Puerto Rico has been hit by more than 1,280 earthquakes in the past month. How severe have the quakes been, what has caused them, and will there be more?
When we hear that Puerto Rico has experienced a 6.4 magnitude earthquake, what does that mean?
Earthquakes are measured according to the Richter scale, developed in 1935 by Charles F. Richter. This is a way of measuring the amount of energy released in an earthquake. This scale is logarithmic. This means that a 2.0 magnitude quake is not twice as strong as a 1.0 earrthquake, but 10 times as strong.
- Nearly all the earthquakes that take place each year are microquakes — smaller than 2.0 magnitude. People usually can’t feel these quakes.
- Most people will feel a 3.0 magnitude earthquake.
- A 4.0 magnitude earthquake will usually cause damage, if it takes place in a populated area.
- A 5.0 magnitude earthquake is considered a moderate earthquake.
- A 7.0 magnitude earthquake is considered a major earthquake.
- A 9.5 magnitude earthquake is the strongest quake ever recorded.
Puerto Rico has had some 1300 earthquakes since the series began in December, 2019. While most of these have been micro quakes, there have been several moderate quakes and at least one approaching the status of a major earthquake.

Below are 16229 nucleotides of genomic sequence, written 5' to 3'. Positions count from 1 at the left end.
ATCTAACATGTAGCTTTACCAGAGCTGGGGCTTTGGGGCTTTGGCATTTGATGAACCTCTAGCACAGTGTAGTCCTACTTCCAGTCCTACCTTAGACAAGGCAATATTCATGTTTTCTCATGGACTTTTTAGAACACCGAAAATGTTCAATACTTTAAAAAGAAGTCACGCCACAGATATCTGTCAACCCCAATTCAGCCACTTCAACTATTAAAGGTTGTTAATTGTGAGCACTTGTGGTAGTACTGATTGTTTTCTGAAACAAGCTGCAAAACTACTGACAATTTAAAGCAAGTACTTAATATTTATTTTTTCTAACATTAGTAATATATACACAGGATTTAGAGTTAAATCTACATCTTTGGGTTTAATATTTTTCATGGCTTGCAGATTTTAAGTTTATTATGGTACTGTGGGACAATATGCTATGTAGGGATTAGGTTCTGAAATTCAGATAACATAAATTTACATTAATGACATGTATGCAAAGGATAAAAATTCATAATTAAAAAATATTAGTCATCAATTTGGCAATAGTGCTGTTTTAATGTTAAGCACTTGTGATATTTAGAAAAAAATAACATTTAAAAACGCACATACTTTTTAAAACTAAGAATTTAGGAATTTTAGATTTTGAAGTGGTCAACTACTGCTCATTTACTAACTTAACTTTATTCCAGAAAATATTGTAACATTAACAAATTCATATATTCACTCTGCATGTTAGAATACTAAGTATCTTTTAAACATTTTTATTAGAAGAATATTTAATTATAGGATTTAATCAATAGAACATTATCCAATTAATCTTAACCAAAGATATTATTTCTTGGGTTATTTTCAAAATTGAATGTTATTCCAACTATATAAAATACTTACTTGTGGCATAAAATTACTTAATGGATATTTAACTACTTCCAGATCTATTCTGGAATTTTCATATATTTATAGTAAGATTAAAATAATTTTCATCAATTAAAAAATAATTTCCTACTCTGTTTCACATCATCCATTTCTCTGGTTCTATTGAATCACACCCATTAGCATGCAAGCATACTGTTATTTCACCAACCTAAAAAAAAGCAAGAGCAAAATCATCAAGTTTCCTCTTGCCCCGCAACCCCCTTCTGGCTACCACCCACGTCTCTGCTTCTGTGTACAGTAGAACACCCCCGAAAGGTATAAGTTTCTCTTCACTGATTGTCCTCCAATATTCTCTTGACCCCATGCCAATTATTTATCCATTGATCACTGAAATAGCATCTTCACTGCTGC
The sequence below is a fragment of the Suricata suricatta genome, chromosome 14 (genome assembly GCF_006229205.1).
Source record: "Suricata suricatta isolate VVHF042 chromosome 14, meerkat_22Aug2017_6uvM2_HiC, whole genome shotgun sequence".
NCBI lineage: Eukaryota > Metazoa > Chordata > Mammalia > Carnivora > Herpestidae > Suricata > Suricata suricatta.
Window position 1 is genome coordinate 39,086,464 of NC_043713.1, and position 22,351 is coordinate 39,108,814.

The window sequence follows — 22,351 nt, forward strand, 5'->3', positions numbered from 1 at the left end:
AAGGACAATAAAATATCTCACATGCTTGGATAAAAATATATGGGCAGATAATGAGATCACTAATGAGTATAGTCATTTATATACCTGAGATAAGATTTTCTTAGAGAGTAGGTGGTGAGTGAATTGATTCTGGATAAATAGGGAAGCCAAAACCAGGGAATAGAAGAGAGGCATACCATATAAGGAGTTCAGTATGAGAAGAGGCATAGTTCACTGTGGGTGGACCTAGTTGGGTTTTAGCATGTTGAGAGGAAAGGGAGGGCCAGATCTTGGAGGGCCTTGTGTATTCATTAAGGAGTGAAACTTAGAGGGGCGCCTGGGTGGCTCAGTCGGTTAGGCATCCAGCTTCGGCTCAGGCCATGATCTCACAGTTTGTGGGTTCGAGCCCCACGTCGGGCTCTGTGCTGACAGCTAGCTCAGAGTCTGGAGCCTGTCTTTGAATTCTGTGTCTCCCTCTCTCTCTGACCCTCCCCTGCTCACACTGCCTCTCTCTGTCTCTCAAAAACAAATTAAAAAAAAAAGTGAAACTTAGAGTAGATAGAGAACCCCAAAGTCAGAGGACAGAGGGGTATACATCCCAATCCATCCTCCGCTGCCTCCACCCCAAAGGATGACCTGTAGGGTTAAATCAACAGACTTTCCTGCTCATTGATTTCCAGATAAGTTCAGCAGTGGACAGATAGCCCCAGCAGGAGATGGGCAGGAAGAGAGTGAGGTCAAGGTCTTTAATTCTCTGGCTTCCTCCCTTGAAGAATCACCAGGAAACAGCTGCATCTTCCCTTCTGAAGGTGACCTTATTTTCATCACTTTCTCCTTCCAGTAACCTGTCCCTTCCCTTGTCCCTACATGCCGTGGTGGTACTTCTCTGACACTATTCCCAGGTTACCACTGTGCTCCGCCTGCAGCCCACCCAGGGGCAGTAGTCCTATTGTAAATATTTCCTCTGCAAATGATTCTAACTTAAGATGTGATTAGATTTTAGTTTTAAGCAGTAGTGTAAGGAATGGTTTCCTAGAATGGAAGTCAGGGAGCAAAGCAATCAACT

The amount of damage caused by an earthquake depends not only on its magnitude, but also on the population density, the strength of the infrastructure, and the kind of construction in use.
What caused the earthquakes?
Puerto Rico is squeezed between two tectonic plates. Tectonic plates are huge pieces of solid rock on which our land and water rest. Puerto Rico is between the North American and Caribbean tectonic plates, at a point where one of the plates slides under the other. The Caribbean plate moves very slowly past the North American plate, at about half the rate at which human fingernails grow.
The Island has had many significant earthquakes:
- 1787: estimated magnitude 8.0
- 1918: magnitude 7.3
- 1922: magnitude 6.3
- 1943: magnitude 7.8
- 1946: magnitude 8.0
- 1979: magnitude 6.1
- 1981: magnitude 5.7
The US Geological Survey acknowledges that drilling for oil and fracking have caused earthquakes elsewhere, but they say firmly that there is no evidence of human activity around Puerto Rico that could have caused these earthquakes. They have concluded that the earthquakes are naturally occurring events.
Will there be more quakes in Puerto Rico?
Experts believe that the quakes and aftershocks are not over.
It is not possible to predict earthquakes. However, once an earthquake takes place, it is possible to use statistical modeling and information about the quakes taking place to predict whether the series has finished or is likely to continue.
Experts currently say they think the quakes are not yet over.